The goods purchased by the East India Company in 1819 included a selection of ‘Wines of the very finest quality for the use of General Buonaparte and Suite at St Helena’ [IOR/L/MAR/1/7 p. 733].  An order was placed with the firms Maxwell & Keys, Paxtons & Co, and Gledstanes & Co for

• Claret @ 72 shillings per dozen
• Vin de Grave @ 60 shillings per dozen
• Champagne @ 120 shillings per dozen
• Madeira @ 80 shillings per dozen
• Teneriffe @ 40 shillings per dozen
• Port @ 42 shillings per dozen.

Such contracts must have been lucrative. According to Lowe's papers, between 1 October and 31 December 1816 Napoleon’s establishment was supplied with 3,724 bottles of wine and 504 bottles of ‘malt liquors’!

Napoleon died on 5 May 1821 and was buried on St Helena [IOR/N/6/2 f.211]. His remains were moved to France in 1840. The British Library recently acquired a copy of his will which was kindly donated by Lawrence Graham LLP [IOPP/Mss Eur F624]. 

Margaret Makepeace
Lead Curator, East India Company Records

See our catalogues for more documents and books about Napoleon’s time on St Helena, for example William Forsyth, History of the captivity of Napoleon at St Helena (1853) [T 40404].

Discover more about the India Office Records and Private Papers.

 

 

20 October 2011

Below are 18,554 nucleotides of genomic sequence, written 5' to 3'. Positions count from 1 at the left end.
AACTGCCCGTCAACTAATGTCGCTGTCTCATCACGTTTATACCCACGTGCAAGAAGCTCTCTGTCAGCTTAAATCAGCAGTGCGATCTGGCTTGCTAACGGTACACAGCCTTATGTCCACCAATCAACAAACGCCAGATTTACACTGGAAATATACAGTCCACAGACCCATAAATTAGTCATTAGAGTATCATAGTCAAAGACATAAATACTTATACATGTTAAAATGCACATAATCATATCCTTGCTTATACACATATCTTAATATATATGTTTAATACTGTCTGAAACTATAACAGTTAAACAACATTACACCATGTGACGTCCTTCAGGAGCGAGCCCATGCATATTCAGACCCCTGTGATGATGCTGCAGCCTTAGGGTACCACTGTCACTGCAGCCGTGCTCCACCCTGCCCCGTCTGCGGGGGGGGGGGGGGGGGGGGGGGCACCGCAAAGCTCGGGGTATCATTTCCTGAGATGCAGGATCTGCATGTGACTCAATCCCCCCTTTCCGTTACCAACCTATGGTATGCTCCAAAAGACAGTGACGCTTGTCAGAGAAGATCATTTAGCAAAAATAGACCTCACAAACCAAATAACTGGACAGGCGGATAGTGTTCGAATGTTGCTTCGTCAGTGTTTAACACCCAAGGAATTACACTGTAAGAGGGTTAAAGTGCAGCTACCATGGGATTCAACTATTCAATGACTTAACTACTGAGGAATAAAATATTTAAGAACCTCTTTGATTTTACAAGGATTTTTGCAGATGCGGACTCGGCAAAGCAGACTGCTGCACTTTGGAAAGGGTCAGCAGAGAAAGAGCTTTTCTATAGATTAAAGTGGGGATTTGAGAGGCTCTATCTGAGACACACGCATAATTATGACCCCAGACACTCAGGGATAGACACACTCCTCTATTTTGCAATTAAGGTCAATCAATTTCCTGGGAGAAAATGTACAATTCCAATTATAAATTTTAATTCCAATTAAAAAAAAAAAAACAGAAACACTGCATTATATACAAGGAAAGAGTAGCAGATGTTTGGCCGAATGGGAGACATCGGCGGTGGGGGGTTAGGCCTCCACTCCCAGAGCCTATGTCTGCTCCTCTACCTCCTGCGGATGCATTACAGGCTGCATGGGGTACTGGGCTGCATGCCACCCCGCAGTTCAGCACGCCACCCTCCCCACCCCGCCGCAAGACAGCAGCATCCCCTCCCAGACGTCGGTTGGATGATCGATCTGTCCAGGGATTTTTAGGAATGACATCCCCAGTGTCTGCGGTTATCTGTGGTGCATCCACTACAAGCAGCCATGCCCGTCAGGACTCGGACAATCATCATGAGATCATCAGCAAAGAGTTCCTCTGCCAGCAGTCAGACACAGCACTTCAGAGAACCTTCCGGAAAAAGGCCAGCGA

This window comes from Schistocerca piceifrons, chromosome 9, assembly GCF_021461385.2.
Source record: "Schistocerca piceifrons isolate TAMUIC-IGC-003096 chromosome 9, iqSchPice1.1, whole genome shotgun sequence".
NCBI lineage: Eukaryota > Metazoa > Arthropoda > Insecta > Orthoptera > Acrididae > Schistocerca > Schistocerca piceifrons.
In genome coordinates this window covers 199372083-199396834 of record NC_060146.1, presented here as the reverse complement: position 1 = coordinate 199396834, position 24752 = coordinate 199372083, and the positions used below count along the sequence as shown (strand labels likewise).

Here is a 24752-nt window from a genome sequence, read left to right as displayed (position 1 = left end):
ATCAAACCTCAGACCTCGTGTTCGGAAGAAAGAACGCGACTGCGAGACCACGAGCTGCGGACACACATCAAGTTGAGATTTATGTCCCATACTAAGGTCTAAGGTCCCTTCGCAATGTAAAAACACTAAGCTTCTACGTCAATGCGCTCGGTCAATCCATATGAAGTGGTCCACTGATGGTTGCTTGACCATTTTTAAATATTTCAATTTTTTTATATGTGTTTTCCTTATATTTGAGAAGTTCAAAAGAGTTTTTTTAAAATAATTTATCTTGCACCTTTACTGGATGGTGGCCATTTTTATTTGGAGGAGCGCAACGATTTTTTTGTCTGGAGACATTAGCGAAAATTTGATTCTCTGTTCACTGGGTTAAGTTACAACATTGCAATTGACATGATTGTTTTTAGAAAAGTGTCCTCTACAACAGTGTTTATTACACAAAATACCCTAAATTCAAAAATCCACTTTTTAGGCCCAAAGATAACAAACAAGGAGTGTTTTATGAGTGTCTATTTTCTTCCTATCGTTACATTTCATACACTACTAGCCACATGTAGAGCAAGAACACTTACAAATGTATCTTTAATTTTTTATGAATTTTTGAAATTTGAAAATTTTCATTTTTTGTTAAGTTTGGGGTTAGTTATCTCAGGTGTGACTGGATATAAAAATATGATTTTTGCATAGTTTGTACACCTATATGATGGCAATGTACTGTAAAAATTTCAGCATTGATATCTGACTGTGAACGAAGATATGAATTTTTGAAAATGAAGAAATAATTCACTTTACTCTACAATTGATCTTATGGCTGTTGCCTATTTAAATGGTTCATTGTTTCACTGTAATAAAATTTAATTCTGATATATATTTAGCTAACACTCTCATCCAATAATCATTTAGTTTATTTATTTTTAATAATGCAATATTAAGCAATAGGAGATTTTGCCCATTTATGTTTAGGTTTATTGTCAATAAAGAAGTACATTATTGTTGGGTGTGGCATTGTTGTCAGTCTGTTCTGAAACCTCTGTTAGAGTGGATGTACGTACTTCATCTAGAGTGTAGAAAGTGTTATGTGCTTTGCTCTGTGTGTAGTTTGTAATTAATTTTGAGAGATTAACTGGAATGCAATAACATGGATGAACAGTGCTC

A radical intellectual for Black History Month

I was reminded recently of the story of James Africanus Beale Horton, one of a stellar group of black intellectuals from 19th century West Africa.

Horton, born in Sierra Leone in 1835, qualified as a doctor in Edinburgh in 1859. Joining the British army’s medical corps, he returned to West Africa and worked mainly in what is now Ghana.

Title page of West African Countries and Peoples

 

 

 

 

 

 

By the time he died, at only forty-eight, Horton was the author of two medical books and several political works. His most celebrated book is West African Countries and Peoples (1867), in which – well ahead of his time – he argued for the independence of the British West African colonies and Liberia. His ideas prefigured the African nationalism of the 20th century. It took until 1957 for Ghana to gain independence – the first British colony in Africa to do so.

 

BL: 10095.bbb.30.